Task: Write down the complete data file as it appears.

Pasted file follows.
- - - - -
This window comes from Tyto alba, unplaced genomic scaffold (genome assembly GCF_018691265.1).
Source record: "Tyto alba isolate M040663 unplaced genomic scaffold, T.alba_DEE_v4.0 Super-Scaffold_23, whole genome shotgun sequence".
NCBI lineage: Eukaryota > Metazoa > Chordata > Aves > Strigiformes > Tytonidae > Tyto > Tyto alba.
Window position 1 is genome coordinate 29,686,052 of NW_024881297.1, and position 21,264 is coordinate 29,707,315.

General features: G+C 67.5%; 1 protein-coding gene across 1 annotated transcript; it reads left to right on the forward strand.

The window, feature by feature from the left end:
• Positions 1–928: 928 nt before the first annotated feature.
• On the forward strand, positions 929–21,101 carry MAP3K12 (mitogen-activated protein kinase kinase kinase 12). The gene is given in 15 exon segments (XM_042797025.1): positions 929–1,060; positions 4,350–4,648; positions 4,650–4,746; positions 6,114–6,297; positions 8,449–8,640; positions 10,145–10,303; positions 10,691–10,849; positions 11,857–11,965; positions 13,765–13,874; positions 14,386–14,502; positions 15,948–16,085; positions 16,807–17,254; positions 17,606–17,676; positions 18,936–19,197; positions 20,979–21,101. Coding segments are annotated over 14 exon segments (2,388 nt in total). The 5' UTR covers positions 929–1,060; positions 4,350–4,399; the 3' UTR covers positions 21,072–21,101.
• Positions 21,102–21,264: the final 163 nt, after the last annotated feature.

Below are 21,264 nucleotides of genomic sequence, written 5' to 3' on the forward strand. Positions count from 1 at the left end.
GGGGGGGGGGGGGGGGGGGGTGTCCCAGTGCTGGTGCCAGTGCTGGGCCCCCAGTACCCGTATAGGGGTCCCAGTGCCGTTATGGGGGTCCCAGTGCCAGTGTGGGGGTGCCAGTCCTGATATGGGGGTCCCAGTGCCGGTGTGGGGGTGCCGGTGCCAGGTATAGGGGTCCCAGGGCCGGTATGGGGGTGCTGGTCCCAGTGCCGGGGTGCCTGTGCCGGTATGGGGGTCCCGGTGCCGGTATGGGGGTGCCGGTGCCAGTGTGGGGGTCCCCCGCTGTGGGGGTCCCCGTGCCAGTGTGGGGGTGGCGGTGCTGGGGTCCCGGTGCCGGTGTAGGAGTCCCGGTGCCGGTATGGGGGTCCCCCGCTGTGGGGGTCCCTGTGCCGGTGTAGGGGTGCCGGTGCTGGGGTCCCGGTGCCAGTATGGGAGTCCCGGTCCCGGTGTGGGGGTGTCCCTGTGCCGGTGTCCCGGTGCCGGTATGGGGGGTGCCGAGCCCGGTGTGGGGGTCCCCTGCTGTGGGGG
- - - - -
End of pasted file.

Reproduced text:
This window comes from Tyto alba, unplaced genomic scaffold (genome assembly GCF_018691265.1).
Source record: "Tyto alba isolate M040663 unplaced genomic scaffold, T.alba_DEE_v4.0 Super-Scaffold_23, whole genome shotgun sequence".
NCBI lineage: Eukaryota > Metazoa > Chordata > Aves > Strigiformes > Tytonidae > Tyto > Tyto alba.
Window position 1 is genome coordinate 29,686,052 of NW_024881297.1, and position 21,264 is coordinate 29,707,315.

General features: G+C 67.5%; 1 protein-coding gene across 1 annotated transcript; it reads left to right on the forward strand.

The window, feature by feature from the left end:
• Positions 1–928: 928 nt before the first annotated feature.
• On the forward strand, positions 929–21,101 carry MAP3K12 (mitogen-activated protein kinase kinase kinase 12). The gene is given in 15 exon segments (XM_042797025.1): positions 929–1,060; positions 4,350–4,648; positions 4,650–4,746; positions 6,114–6,297; positions 8,449–8,640; positions 10,145–10,303; positions 10,691–10,849; positions 11,857–11,965; positions 13,765–13,874; positions 14,386–14,502; positions 15,948–16,085; positions 16,807–17,254; positions 17,606–17,676; positions 18,936–19,197; positions 20,979–21,101. Coding segments are annotated over 14 exon segments (2,388 nt in total). The 5' UTR covers positions 929–1,060; positions 4,350–4,399; the 3' UTR covers positions 21,072–21,101.
• Positions 21,102–21,264: the final 163 nt, after the last annotated feature.

Below are 21,264 nucleotides of genomic sequence, written 5' to 3' on the forward strand. Positions count from 1 at the left end.
GGGGGGGGGGGGGGGGGGGGTGTCCCAGTGCTGGTGCCAGTGCTGGGCCCCCAGTACCCGTATAGGGGTCCCAGTGCCGTTATGGGGGTCCCAGTGCCAGTGTGGGGGTGCCAGTCCTGATATGGGGGTCCCAGTGCCGGTGTGGGGGTGCCGGTGCCAGGTATAGGGGTCCCAGGGCCGGTATGGGGGTGCTGGTCCCAGTGCCGGGGTGCCTGTGCCGGTATGGGGGTCCCGGTGCCGGTATGGGGGTGCCGGTGCCAGTGTGGGGGTCCCCCGCTGTGGGGGTCCCCGTGCCAGTGTGGGGGTGGCGGTGCTGGGGTCCCGGTGCCGGTGTAGGAGTCCCGGTGCCGGTATGGGGGTCCCCCGCTGTGGGGGTCCCTGTGCCGGTGTAGGGGTGCCGGTGCTGGGGTCCCGGTGCCAGTATGGGAGTCCCGGTCCCGGTGTGGGGGTGTCCCTGTGCCGGTGTCCCGGTGCCGGTATGGGGGGTGCCGAGCCCGGTGTGGGGGTCCCCTGCTGTGGGGG